Scientific name: Melittia cucurbitae, M. satyriniformis, M. calebaza
Squash, zucchini, pumpkins, and other gourds
In areas where squash is grown
Attacked plant suddenly wilts. A larva bores into the stem, usually at the lower part, one meter from the plant's base. Damaged vine often rots and becomes wet and shiny. Heavily infested ones die depending on the number of borers and their location.
Eggs are ovoid, flattened, dark-reddish-brown in color, and about 1 mm in diameter. They are laid singly in the vine near the base of the plant but can also be found on leafstalks and underneath the leaves. They hatch in 9-14 days.
larva is a fat grub-like and whitish caterpillar that has a wrinkled body with a brown head. A fully-grown larva can measure up to 2.5 cm in length. It enters the stem a few hours after it has been hatched, stays and feeds there for 4-6 weeks. It leaves the stem when the vine wilts and/or crawls into the soil when it is ready to pupate.
The pupa is brown and 1.6 cm long, and is contained inside a cocoon that is made of earth-covered black silk. It is found usually 2.5-5 cm deep in the soil. Prior to moth emergence, the pupa moves upward to the soil surface by wiggling its abdomen. It splits behind its head and after 5 minutes, the moth frees itself. In another 15 minutes, the moths' body hardens and is ready to fly. The pupal stage lasts up to 2-3 weeks (Bauernfeind, R.; Nechols, J. 2001).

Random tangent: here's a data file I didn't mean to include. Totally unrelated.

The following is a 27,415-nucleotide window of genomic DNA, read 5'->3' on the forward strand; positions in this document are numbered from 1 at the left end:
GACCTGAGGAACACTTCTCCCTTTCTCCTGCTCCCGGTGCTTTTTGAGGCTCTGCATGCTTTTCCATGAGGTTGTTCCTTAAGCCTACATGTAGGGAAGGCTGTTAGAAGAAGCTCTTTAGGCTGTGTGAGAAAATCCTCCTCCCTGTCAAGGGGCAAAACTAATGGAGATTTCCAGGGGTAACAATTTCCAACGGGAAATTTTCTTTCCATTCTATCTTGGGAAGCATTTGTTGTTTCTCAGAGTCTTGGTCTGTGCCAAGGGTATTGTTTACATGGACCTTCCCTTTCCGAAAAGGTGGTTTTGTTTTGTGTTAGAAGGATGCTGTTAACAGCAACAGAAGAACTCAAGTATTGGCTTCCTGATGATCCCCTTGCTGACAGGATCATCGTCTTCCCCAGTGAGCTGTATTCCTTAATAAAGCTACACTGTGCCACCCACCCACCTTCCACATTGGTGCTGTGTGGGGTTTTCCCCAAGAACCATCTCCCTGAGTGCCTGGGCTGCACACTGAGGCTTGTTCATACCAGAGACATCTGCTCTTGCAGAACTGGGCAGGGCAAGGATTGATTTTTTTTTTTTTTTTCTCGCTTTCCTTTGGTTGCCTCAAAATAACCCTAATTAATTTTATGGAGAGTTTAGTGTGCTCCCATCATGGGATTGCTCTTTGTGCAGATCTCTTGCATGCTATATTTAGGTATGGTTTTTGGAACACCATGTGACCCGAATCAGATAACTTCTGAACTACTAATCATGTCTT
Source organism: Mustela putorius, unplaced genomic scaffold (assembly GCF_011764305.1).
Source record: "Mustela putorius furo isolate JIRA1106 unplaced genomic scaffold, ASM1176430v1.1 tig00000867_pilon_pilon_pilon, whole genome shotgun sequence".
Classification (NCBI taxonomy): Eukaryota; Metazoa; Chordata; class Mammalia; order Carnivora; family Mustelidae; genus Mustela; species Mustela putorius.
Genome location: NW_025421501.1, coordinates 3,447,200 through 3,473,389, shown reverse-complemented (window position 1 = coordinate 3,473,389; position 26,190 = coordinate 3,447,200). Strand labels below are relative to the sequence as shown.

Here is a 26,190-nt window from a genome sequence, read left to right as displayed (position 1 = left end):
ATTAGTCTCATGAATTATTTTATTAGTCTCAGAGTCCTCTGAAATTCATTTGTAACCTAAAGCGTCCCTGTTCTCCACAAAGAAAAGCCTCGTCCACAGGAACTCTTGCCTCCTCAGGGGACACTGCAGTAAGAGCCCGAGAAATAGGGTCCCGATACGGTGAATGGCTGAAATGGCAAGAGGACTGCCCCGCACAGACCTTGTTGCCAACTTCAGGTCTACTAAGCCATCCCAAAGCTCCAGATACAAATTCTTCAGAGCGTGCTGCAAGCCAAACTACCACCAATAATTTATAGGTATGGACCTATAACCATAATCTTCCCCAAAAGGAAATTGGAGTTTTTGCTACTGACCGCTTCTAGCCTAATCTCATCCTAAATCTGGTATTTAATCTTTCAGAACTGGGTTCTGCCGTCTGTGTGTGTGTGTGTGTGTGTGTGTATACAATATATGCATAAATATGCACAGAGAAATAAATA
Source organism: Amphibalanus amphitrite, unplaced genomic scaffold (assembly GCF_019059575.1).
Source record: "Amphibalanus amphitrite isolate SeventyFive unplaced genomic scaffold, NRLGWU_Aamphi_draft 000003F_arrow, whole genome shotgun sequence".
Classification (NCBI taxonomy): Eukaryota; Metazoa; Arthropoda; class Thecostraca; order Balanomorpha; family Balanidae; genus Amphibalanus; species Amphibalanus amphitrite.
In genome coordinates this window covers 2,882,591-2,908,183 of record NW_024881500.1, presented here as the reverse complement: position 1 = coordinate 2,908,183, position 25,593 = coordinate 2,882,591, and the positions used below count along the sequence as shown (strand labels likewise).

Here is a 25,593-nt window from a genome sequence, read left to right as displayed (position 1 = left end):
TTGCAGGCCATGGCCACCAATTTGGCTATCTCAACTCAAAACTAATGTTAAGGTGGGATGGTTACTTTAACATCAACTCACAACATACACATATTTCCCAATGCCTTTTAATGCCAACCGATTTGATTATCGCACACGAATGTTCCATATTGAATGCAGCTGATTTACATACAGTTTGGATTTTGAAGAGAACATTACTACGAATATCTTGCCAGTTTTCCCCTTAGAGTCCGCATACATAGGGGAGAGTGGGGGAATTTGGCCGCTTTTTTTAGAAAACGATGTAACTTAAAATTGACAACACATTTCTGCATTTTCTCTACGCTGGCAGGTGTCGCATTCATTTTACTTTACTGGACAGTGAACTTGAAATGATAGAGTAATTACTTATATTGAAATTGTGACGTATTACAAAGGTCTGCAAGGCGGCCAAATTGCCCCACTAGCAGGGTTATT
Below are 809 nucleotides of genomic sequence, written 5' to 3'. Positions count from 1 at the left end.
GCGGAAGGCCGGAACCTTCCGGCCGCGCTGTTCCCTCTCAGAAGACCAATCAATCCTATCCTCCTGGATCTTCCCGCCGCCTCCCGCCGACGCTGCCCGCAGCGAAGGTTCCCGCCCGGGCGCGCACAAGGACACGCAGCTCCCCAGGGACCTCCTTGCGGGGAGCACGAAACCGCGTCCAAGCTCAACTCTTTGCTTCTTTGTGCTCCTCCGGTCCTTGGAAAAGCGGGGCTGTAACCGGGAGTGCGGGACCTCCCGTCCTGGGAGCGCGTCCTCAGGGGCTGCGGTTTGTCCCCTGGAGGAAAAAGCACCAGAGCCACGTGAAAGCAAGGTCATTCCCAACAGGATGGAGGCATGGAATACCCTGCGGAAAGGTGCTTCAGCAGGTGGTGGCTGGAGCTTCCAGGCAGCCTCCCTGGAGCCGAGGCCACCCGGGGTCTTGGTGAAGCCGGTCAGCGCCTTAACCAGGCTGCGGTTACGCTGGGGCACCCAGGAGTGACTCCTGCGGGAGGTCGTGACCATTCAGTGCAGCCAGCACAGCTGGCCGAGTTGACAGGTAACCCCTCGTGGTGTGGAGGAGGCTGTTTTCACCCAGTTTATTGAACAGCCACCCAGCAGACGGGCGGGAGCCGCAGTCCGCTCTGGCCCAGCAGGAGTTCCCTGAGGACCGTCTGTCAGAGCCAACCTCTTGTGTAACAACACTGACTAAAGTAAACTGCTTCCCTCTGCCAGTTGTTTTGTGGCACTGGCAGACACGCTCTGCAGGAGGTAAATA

The adult (moth) is colorful and looks similar to a wasp. Its body is black, marked with an orange-red color and with a red abdomen. The hind legs are feathery with black and
orange hairs. Its front wings are metallic-green while the hind wings are transparent. It has a wingspan of about 2.5-3.7 cm. The female can lay up to 250 eggs a day.
The moths are active during daytime, this differentiates them from the other Lepidoptera, who are active at night. They are found resting on the leaves at night time.